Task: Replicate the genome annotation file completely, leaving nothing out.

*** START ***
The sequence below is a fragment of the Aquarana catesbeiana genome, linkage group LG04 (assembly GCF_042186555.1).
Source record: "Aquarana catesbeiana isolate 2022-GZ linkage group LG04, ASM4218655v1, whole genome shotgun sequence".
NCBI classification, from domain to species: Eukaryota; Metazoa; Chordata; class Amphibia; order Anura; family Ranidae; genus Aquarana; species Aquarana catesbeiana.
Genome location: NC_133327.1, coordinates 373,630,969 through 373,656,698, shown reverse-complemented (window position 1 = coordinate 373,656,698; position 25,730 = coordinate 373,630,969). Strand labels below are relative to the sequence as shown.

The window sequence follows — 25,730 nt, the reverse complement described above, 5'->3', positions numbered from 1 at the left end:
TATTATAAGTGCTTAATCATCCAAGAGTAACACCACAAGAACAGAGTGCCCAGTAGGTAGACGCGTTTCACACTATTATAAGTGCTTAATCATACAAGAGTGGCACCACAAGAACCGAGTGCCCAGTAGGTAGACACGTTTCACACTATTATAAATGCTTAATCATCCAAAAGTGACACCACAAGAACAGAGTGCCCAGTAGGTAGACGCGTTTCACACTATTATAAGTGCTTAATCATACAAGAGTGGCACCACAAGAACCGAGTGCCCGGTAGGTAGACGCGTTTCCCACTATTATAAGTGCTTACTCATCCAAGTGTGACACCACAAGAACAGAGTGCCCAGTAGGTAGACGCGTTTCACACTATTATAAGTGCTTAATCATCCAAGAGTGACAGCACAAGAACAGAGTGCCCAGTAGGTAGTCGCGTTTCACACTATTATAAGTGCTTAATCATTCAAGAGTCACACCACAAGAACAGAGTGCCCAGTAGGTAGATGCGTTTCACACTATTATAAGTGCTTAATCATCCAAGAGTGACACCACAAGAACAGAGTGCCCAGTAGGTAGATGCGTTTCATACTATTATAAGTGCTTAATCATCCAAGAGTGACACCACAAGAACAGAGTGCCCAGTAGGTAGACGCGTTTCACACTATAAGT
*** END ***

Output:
The sequence below is a fragment of the Aquarana catesbeiana genome, linkage group LG04 (assembly GCF_042186555.1).
Source record: "Aquarana catesbeiana isolate 2022-GZ linkage group LG04, ASM4218655v1, whole genome shotgun sequence".
NCBI classification, from domain to species: Eukaryota; Metazoa; Chordata; class Amphibia; order Anura; family Ranidae; genus Aquarana; species Aquarana catesbeiana.
Genome location: NC_133327.1, coordinates 373,630,969 through 373,656,698, shown reverse-complemented (window position 1 = coordinate 373,656,698; position 25,730 = coordinate 373,630,969). Strand labels below are relative to the sequence as shown.

The window sequence follows — 25,730 nt, the reverse complement described above, 5'->3', positions numbered from 1 at the left end:
TATTATAAGTGCTTAATCATCCAAGAGTAACACCACAAGAACAGAGTGCCCAGTAGGTAGACGCGTTTCACACTATTATAAGTGCTTAATCATACAAGAGTGGCACCACAAGAACCGAGTGCCCAGTAGGTAGACACGTTTCACACTATTATAAATGCTTAATCATCCAAAAGTGACACCACAAGAACAGAGTGCCCAGTAGGTAGACGCGTTTCACACTATTATAAGTGCTTAATCATACAAGAGTGGCACCACAAGAACCGAGTGCCCGGTAGGTAGACGCGTTTCCCACTATTATAAGTGCTTACTCATCCAAGTGTGACACCACAAGAACAGAGTGCCCAGTAGGTAGACGCGTTTCACACTATTATAAGTGCTTAATCATCCAAGAGTGACAGCACAAGAACAGAGTGCCCAGTAGGTAGTCGCGTTTCACACTATTATAAGTGCTTAATCATTCAAGAGTCACACCACAAGAACAGAGTGCCCAGTAGGTAGATGCGTTTCACACTATTATAAGTGCTTAATCATCCAAGAGTGACACCACAAGAACAGAGTGCCCAGTAGGTAGATGCGTTTCATACTATTATAAGTGCTTAATCATCCAAGAGTGACACCACAAGAACAGAGTGCCCAGTAGGTAGACGCGTTTCACACTATAAGT